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Are you from the era where Spare the Rod, Spoil the Employee was the title of the disciplinary section in the employee manual?

Most urgent care centers in the United States discontinued the practice of caning employees after Michael Fay received his licks for vandalizing cars in Singapore in 1994. Now-a-days, you may want to consider following a few simple rules when it comes to employee remediation (as opposed to simply strapping your employees to the code cart and whipping out the ol’ birch stick).

Let’s be honest: many of us are not great at managing a staff made up of individuals with diverse backgrounds and maturity levels. Unfortunately, though, your practice will cer- tainly suffer if your team is not properly and proactively managed.

This is where the 80:20 rule comes into play; 80% of your time will be spent managing the 20% of your staff who are not performing or behaving optimally.

Here are some things you can do to facilitate a smoothly running operation while protecting yourself from personnel related liability.

Keeping Time
Accurate time and attendance policies and procedures are probably the most important single area to concentrate on when developing your center’s employee manual.

Many physicians do not use a time clock to track employ- ees’ attendance, instead relying on the honor system or the employees’ self-reported records.

However, not keeping precise records will expose your practice to considerable liability from both former and current employees. Clear expectations need to be established regarding:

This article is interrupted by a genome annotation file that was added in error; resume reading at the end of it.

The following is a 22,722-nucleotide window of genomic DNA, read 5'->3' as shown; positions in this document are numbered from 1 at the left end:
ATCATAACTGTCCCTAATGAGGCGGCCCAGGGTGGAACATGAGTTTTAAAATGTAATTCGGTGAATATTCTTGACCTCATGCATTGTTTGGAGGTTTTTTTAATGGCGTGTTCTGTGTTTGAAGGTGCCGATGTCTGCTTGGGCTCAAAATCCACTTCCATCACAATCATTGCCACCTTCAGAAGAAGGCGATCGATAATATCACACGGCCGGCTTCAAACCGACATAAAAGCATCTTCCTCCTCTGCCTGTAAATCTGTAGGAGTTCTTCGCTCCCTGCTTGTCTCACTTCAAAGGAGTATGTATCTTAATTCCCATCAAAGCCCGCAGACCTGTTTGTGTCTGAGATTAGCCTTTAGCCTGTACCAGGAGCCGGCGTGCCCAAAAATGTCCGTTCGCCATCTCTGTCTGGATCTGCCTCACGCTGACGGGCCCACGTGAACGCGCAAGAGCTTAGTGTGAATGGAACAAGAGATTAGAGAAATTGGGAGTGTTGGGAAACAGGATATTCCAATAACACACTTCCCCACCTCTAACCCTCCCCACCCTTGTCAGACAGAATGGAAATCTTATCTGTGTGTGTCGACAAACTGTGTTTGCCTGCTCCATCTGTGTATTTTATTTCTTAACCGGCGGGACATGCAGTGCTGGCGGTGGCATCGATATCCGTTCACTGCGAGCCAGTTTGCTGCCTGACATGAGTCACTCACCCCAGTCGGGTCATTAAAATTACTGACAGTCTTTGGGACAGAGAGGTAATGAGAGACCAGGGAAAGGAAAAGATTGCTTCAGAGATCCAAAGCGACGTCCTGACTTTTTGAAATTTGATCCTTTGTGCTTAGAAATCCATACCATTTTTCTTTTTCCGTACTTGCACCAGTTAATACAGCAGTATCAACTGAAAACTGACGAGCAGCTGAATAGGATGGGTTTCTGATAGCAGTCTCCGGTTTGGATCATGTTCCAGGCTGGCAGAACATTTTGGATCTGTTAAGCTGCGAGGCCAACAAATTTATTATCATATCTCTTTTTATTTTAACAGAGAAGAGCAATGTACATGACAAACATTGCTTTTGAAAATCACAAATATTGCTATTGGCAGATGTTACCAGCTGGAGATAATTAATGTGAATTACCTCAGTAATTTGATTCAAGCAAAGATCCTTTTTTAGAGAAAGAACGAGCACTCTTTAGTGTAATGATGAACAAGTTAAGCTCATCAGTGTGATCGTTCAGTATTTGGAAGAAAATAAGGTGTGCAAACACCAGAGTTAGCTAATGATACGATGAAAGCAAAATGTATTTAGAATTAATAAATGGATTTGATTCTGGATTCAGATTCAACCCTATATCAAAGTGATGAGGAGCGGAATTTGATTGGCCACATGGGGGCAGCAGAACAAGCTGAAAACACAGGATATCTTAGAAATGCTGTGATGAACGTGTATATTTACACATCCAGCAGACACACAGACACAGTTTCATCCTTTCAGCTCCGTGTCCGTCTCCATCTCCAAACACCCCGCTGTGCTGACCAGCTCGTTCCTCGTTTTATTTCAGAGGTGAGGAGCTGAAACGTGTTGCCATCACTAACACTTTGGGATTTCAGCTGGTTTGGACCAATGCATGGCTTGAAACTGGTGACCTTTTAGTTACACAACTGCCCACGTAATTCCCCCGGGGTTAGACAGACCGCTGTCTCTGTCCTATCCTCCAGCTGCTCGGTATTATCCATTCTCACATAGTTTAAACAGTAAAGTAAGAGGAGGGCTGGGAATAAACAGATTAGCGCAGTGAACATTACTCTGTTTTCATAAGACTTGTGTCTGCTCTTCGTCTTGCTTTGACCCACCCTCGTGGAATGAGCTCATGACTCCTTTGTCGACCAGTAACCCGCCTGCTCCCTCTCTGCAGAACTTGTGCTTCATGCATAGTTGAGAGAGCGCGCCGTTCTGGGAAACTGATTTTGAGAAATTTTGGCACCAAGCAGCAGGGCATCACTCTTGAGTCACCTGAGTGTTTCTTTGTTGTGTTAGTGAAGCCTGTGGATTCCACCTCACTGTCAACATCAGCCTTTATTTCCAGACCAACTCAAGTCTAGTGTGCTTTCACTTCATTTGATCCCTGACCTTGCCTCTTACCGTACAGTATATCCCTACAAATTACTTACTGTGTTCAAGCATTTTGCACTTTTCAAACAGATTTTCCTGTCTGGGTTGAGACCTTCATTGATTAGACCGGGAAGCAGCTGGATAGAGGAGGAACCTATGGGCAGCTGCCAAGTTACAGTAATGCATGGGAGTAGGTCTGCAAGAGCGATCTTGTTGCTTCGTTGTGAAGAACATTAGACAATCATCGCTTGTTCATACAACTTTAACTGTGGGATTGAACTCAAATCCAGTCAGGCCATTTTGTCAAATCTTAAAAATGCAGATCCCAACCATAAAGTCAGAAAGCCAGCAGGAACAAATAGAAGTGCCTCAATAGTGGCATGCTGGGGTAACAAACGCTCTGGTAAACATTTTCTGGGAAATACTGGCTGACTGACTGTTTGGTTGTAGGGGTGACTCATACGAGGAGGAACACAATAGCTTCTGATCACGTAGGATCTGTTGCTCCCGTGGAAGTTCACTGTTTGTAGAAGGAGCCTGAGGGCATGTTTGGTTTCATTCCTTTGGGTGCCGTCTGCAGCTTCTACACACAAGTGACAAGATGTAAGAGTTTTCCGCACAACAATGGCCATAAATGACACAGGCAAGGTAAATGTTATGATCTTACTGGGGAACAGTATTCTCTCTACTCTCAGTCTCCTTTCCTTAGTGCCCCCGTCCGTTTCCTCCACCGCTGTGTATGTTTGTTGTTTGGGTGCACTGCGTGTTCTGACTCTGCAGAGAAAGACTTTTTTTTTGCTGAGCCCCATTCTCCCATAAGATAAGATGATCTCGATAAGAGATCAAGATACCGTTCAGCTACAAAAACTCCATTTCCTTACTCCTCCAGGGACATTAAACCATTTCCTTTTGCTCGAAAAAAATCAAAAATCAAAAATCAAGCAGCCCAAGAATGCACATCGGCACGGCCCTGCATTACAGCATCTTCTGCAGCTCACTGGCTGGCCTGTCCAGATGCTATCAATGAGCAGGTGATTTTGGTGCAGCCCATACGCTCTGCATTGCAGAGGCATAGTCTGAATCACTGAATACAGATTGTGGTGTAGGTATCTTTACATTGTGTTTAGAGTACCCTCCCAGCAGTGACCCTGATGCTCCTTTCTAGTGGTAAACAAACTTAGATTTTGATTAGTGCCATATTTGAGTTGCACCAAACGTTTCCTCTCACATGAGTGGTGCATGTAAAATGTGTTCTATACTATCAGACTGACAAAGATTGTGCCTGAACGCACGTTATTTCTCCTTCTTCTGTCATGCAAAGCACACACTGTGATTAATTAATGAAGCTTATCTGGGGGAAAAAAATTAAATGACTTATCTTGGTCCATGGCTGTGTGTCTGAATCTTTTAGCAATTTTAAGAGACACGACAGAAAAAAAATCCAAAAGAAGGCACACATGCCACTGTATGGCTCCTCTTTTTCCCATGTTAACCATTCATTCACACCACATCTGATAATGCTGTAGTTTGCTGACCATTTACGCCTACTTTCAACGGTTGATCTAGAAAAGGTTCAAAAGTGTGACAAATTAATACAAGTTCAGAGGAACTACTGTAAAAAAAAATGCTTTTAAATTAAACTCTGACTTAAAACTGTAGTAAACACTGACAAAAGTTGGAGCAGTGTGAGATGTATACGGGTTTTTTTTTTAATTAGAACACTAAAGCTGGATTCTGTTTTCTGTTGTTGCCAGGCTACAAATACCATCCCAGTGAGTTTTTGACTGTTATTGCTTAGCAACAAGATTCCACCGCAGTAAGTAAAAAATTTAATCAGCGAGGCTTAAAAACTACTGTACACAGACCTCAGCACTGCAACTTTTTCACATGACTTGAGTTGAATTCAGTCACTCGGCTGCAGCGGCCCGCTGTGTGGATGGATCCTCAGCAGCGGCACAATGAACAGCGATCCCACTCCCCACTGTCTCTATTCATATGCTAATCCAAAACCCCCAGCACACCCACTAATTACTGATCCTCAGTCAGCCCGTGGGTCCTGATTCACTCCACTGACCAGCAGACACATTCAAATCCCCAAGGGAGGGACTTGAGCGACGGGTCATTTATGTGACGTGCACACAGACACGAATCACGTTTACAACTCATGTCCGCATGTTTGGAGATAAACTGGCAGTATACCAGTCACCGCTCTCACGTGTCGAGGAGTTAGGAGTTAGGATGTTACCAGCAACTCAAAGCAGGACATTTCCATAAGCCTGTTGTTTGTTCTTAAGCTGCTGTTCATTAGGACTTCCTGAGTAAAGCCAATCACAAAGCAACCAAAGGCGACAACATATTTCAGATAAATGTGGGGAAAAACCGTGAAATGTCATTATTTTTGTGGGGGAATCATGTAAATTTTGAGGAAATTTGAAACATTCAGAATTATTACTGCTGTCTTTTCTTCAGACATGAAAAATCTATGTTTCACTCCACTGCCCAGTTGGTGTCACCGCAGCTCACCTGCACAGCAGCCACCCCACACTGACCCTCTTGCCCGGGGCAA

• scheduled work hours
  • time off for holidays and illness
  • leaves of absence
  • vacation

More likely than not, the largest part of your overhead will be spent on employee compensation. Therefore, the productivity of your employees is critical to the success of your practice.

‘Family Style’ Might Not Cut It
Who remembers Sister Sledge?
Most physician practices in the United States employ fewer than nine doctors and less than 20 ancillary staff members. The practices tend to run with the Sister Sledge, “we are family” style of management.

If the practice has an employee handbook, it is often one that came from the local chamber of commerce or off the Internet. These one-size-fits-all documents usually do not cover many of the nuances that are inherent in small medical practices. Moreover, these documents can actually be harmful if they are not kept up to date or are followed only intermittently or selectively.